• DO NOT ENTER FLOOD WATERS. By foot or vehicle. Fast moving water is a major killer during a flood, and even slow or standing water can hide many dangers discussed above.

• Keep a signaling device handy. A bright flashlight, hand flares, chemlights or brightly colored cloth all work to signal rescuers and good Samaritans.

Post-Event

• Do not drive unless absolutely necessary. There are very few wheeled vehicles that can hope to navigate the treacherous morass of a flood zone. The chances that you will get marooned in a bad spot are high.

• Do not wade into flood waters. Again, the dangers from debris and contamination are substantial. The risk of shock from power lines and other energized equipment is high.

• Beware animal encounters. All kinds of critters will be moving through the murky water, or driven into unexpected places trying to escape it. Be especially careful of snakes.

• Use gasoline powered tools safely. That means outdoors and away from windows. The risks of carbon monoxide poisoning are high if not used judiciously.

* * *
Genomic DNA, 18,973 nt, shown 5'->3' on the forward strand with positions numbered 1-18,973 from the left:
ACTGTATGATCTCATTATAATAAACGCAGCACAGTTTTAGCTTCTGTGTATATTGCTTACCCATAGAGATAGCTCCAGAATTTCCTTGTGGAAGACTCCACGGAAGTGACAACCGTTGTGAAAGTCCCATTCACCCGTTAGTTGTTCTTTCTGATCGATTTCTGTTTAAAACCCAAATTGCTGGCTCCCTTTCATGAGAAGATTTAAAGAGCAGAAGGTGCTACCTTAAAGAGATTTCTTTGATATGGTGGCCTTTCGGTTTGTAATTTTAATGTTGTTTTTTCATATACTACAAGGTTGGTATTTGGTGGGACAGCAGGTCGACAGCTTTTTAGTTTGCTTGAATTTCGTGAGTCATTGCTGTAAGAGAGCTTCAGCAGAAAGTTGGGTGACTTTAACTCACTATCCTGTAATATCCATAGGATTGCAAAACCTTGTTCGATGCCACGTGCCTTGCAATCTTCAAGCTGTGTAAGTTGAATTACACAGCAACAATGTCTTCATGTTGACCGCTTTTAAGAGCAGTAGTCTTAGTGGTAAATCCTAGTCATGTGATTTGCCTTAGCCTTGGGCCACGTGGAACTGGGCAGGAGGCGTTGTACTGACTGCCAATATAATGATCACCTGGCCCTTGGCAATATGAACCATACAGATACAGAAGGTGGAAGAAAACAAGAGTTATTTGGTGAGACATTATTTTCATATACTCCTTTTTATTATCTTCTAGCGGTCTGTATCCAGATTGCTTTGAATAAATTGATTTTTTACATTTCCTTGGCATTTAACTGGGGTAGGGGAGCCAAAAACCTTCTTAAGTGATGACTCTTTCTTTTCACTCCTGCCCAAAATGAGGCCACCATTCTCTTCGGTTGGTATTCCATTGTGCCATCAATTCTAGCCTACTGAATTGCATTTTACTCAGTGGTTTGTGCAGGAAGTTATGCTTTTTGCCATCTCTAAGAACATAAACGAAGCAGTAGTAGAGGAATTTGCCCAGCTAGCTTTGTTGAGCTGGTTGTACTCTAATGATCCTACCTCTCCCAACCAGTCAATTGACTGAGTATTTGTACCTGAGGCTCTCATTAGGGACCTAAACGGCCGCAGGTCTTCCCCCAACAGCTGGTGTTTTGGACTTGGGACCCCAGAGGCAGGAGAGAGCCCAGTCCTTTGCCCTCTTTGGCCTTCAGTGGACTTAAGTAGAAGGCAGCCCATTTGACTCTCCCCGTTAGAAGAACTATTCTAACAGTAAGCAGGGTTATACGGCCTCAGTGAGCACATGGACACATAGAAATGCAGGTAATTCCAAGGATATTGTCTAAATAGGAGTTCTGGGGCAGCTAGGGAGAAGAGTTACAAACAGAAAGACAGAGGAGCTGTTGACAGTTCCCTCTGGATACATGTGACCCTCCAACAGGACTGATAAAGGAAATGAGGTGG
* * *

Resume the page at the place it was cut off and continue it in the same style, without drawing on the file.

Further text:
• Listen to instructions from authorities. That means no bucking travel restrictions and roadblocks. Go home only when given the ok from supervising agencies and organizations.

Floods are very survivable so long as you act with haste and early, assuming you are not caught on dangerous ground in a flash flood. Use the steps above as a guide for creating and streamlining your flood survival and response plan.

Flood Defenses

Defending against a flood can be done, but it is almost always an excruciating and difficult task, even if you have access to heavy earth moving equipment.

The most common solution for the average homeowner is utilizing sandbags for controlling, funneling or directing water away from your dwelling, or at least minimizing the water’s effects on it.